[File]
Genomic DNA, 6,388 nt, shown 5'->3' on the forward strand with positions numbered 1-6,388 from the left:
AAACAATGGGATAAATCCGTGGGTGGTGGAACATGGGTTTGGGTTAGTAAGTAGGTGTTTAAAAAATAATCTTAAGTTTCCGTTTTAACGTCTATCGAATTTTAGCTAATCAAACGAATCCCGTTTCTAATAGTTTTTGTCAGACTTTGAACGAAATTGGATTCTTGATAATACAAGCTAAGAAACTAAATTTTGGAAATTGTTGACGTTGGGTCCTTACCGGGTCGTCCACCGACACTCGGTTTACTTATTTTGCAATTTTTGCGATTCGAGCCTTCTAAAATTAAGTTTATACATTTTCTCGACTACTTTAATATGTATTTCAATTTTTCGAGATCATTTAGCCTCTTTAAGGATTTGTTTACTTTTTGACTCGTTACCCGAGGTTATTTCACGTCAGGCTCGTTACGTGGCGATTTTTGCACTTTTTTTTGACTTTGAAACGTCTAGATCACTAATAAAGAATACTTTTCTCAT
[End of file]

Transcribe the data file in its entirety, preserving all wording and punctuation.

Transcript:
Genomic DNA, 6,388 nt, shown 5'->3' on the forward strand with positions numbered 1-6,388 from the left:
AAACAATGGGATAAATCCGTGGGTGGTGGAACATGGGTTTGGGTTAGTAAGTAGGTGTTTAAAAAATAATCTTAAGTTTCCGTTTTAACGTCTATCGAATTTTAGCTAATCAAACGAATCCCGTTTCTAATAGTTTTTGTCAGACTTTGAACGAAATTGGATTCTTGATAATACAAGCTAAGAAACTAAATTTTGGAAATTGTTGACGTTGGGTCCTTACCGGGTCGTCCACCGACACTCGGTTTACTTATTTTGCAATTTTTGCGATTCGAGCCTTCTAAAATTAAGTTTATACATTTTCTCGACTACTTTAATATGTATTTCAATTTTTCGAGATCATTTAGCCTCTTTAAGGATTTGTTTACTTTTTGACTCGTTACCCGAGGTTATTTCACGTCAGGCTCGTTACGTGGCGATTTTTGCACTTTTTTTTGACTTTGAAACGTCTAGATCACTAATAAAGAATACTTTTCTCAT